Jiea-Rutland-Simpson-mono no aware Japanese

Mono no aware (Japanese 物の哀れ): This is sad way to speak to the melancholic passing of time. It’s a way to address the beauty in the beginnings and endings. This term is fairly young; it was coined in the 18th century as a literary critique the Tale of Genji, of its sadness that brought its readers together. It is often translated into the “ahh-ness” of things.

 

Jiea-Rutland-Simpson-Onism-danish

 

Do you ever feel frustrated, anxious, and angry that you can only experience the world through the one body you’re given? You’ll never really know the experiences of those living across the world; their cultures, daily life, textures of the landscape. No matter how much you travel, you can never fully grasp the bigness of this world. Now you have a word to describe these feeling; onism, a Danish portmanteu to describe the awareness of all the things you’ll never quite touch. Monism is the philiopsophy that things can be explained in terms of a single reality, so onism is a kind of monism, because your life is limited to the single reality of what you see, people you meet, and experiences you encounter in your brief existence on this wondrous planet.

Now get out there and have a great time traveling, even if you’re stuck with a bit of onism from time to time. Learn some languages, meet new people, and embrace this big beautiful world.

Read JieaRutlandSimpson.org.

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Top Travel Destinations in West Africa

The New York Times recently released their notorious list on some of the best places to travel in the world. Among the places featured were destinations in South Africa, Colombia, Tanzania and Zimbabwe, countries linked or rooted in African culture.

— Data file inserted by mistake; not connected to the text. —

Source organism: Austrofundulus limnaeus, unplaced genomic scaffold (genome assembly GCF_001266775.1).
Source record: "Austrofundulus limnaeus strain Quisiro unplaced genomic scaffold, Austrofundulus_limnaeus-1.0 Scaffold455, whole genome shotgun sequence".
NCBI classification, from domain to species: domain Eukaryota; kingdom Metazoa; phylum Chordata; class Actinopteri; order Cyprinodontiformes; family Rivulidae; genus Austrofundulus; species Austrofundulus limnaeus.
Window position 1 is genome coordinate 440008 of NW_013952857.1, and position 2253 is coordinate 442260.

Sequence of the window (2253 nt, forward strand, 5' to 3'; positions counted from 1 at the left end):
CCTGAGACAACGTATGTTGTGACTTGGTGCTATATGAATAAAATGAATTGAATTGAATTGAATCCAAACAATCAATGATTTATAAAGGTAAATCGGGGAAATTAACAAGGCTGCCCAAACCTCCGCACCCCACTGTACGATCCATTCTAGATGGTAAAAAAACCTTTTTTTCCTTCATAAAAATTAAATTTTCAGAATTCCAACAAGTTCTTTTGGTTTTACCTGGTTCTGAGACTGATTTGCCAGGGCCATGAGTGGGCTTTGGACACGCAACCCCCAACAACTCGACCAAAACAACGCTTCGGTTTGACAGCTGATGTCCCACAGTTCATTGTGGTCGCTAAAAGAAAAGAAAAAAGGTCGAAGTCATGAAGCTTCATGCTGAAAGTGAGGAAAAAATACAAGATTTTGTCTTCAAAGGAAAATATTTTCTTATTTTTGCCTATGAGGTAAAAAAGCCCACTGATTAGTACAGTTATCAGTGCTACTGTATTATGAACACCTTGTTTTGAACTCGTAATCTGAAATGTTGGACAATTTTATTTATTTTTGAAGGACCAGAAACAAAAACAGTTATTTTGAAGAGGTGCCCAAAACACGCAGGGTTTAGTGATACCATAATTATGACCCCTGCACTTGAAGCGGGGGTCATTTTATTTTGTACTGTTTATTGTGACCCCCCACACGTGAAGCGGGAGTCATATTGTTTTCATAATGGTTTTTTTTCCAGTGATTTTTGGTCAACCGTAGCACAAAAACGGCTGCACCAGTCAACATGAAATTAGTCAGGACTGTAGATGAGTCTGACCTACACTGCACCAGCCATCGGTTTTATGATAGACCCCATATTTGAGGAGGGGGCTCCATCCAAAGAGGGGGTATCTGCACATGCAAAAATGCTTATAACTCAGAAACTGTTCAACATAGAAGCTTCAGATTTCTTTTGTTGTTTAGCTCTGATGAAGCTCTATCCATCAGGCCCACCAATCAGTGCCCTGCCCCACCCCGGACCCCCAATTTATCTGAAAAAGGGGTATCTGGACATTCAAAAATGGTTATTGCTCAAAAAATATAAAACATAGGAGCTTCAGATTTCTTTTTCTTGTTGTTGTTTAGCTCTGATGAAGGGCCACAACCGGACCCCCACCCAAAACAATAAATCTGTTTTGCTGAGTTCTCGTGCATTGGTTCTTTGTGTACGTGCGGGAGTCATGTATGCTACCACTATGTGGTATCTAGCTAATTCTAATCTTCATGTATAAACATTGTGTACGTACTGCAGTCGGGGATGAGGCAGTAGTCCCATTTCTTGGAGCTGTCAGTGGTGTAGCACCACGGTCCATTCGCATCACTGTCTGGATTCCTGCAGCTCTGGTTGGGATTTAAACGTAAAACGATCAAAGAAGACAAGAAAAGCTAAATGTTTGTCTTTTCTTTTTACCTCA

As more African-Americans travel all over the world, it is important to continually highlight Africa and areas in the world influenced by the continent as a great space to explore identity and history.

Here are some of the best places to visit in West Africa, home of one of one of the largest cities (Lagos, Nigeria) on the continent. The western region of Africa boasts some of the most beautiful beaches along the coast line, fresh food, history and vibrant cities .

Calabar, Cross River state, Nigeria

Seated in the lush Southeast belt of Nigeria, this gem is slowly becoming one of the best places to visit in the Country. Calabar’s government has made toursim one of it’s strongest priorities , and it shows in how catered the state is to the business. To get the most out of Calabar, visit the Marina Resort, the Drill Ranch , the historical slave museum and enjoy some of Calabar’s finest food.

Accra, Ghana

Ghana is usually one of the first countries people visit when they travel to West Africa. To get the most of this experience, visit Bojo Beach, Kwame Nkrumah Memorial. Aburi Botanical Gardens, kokrobite beach and the famous James Town.

Lome, Togo 

Once dubbed the “pearl” of West Africa, this vibrant African city rests on a beautiful coast line, and home to some of the best resorts in the region. Discover Togo through the 5 Day Castle tour, the Grand Marche “the big market”, Monument De l’independence and the National Museum. Lome also boasts a great nightlife scene and is a country filled with very friendly people